- Dietary fats in studies of humans show that an increased intake of polyunsaturated fatty acids is associated with improved metabolic and endocrine characteristics in women with Polycystic Ovarian Syndrom (PCOS). Olive oil, coconut oil, avocado, and oily fish like deep sea salmon are good fats and help reduce inflammation.
- Herbs such as curcumin, turmeric, parsley, coriander, and sage add flavor to dishes, but also have a host of hidden minerals and vitamins and are anti-inflammatory in nature.
- Herbal teas can be calming, can improve the formation of new blood cells and improve cell integrity. Choose calming chamomile and lavender tisanes, hibiscus and lemon balm, ginger, and nettle leaf. Green tea is caffeine free, contains antioxidants and helps the liver detox.
- Dairy and Gluten and most grains are inflammatory and should be avoided by people with autoimmune issues. Studies have documented a correlation between anti-sperm antibodies and food sensitivities, therefore, excluding these grains are worthwhile. Alternatives to dairy can include coconut milk and properly soured yogurt. Gluten is found in everything these days – watch for anything containing wheat, oats, barley, rye, spelt, or semolina. Even bottled sauces and condiments may contain gluten, so you need to check labels and be mindful. Everyone is different and some grains are tolerated by some people. Quinoa, organic rice, and amaranth in small quantities should be okay for some. Besides the inflammatory issue with grains, clinical trials have documented that a high intake of high glycemic index foods such as white bread and white potatoes were more prevalent in the diets of women with autoimmune issues. Alternatively, when women consumed a lower carbohydrate diet there were beneficial reductions in testosterone hormones that could, in turn, increase ovulatory function. For those needing to keep their carbohydrates levels up try lots of starchy vegetables like sweet potato and pumpkin.
- Eliminate processed and packaged foods which contain trans fats.
- The addition of micronutrients such as Folate, Vitamin D, and Iron has been significantly reported in many studies for the support of ovulation, so a key factor for women with immune issues where these micronutrients in most cases will be low.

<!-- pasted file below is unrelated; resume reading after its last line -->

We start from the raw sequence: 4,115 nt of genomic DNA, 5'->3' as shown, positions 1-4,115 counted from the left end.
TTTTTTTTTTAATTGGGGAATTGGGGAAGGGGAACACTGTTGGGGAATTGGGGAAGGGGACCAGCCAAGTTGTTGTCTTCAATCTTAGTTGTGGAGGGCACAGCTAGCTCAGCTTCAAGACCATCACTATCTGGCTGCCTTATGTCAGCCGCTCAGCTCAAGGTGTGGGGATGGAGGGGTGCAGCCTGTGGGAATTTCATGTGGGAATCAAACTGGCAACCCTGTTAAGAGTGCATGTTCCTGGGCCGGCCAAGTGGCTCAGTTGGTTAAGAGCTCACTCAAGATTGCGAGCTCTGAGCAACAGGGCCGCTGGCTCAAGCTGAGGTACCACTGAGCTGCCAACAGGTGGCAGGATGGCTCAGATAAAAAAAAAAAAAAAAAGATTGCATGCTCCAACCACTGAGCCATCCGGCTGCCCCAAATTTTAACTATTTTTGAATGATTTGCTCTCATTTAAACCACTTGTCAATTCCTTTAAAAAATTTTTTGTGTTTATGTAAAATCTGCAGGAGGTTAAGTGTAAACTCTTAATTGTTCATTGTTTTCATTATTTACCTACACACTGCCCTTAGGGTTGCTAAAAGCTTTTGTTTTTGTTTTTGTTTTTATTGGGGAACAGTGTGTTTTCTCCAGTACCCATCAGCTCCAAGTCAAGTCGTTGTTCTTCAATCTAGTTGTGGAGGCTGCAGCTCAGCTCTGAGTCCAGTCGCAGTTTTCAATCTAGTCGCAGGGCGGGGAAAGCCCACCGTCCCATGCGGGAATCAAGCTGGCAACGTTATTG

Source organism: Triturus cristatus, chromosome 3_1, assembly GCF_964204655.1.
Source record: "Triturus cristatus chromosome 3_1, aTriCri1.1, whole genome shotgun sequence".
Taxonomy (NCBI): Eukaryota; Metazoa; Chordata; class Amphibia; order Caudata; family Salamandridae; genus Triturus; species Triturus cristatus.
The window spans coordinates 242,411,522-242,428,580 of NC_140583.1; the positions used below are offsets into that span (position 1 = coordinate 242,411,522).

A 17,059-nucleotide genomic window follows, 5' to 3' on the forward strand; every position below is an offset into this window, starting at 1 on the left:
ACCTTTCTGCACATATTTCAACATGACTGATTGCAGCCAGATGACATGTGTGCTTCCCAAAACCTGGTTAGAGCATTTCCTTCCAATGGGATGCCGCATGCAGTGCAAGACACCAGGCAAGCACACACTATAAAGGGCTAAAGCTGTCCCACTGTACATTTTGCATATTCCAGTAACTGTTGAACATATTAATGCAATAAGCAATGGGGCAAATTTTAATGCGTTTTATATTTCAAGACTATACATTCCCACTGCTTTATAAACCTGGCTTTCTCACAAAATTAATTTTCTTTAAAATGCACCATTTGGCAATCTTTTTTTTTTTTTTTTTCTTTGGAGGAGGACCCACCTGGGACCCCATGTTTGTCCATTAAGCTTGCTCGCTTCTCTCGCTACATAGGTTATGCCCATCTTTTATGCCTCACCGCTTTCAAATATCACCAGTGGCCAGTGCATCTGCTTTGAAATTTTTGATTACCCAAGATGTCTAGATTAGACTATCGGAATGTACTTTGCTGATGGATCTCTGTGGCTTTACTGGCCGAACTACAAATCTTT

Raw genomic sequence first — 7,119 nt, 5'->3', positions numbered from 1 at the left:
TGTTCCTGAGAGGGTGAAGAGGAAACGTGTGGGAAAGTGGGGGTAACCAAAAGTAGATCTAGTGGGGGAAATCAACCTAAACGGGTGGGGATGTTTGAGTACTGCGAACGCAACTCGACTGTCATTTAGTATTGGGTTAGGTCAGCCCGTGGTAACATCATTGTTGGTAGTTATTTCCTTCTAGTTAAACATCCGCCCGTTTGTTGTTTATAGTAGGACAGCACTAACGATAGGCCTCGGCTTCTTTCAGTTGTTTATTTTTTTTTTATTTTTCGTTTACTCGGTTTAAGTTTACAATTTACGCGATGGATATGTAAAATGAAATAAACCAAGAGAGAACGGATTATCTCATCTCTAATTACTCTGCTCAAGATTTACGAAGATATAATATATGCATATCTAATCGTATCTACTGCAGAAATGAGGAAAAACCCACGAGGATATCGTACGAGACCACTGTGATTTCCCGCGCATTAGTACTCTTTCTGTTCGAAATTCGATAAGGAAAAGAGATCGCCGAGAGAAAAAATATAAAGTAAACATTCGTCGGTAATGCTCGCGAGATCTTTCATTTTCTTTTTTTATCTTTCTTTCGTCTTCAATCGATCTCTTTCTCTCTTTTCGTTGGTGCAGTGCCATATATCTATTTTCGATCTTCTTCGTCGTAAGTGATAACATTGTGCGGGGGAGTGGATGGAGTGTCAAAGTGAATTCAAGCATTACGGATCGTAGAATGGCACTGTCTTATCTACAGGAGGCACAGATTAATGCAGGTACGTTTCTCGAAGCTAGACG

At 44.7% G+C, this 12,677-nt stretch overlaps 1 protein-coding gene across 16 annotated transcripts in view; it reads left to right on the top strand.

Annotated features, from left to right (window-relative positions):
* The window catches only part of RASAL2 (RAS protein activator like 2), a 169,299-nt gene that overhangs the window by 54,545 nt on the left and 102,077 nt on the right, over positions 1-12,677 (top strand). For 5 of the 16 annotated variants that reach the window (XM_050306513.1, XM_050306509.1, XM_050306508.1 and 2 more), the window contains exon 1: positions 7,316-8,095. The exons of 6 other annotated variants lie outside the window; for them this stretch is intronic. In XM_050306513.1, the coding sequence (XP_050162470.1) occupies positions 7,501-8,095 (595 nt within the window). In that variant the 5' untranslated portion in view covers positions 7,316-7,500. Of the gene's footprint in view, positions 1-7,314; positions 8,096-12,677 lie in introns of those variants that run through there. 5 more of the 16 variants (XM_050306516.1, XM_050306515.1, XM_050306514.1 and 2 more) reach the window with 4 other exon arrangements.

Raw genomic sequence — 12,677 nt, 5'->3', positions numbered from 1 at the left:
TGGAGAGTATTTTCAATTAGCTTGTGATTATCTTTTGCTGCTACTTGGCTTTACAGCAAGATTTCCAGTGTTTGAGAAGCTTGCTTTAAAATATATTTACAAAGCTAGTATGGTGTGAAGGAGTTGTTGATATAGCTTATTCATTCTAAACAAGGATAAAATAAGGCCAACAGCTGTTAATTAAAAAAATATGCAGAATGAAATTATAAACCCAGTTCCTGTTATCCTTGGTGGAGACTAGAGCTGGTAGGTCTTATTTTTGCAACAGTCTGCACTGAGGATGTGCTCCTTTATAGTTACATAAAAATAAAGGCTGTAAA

Herbal fertility treatments for autoimmune disorders
Herbs are helpful for both fertility and immune problems, however, it is highly recommended that you see someone qualified in this area that can liaise with your specialist if you are on any medications as there can sometimes be interactions between the two.
- Curcumin as previously mentioned is a common household herb. In supplement form, it is beneficial as a natural anti-inflammatory and improves clotting factors.
- Dong Quai is a herb that supports the stress response. It helps balance immunity and reduce inflammation and is also great for mental support.
- Shatavari is a herb that has a long list of health benefits but especially good if you are trying to conceive and have additional immune related issues. It is great for helping the body adapt to stress, can help regulate oestrogen and studies show that it has an anti oxytocin effect thereby helping to prevent miscarriage. It improves ovulation and secretion of cervical mucus and helps the body to eliminate the build-up of toxins in the body, thereby creating a healthier environment for the sperm and egg to be nourished.
- Tribulus Terrestris is a herb that both men and women can take for increased fertility. Studies have shown that in couples with sperm antibodies that contribute to infertility, Tribulus was documented to have a 61% increase in conception rates.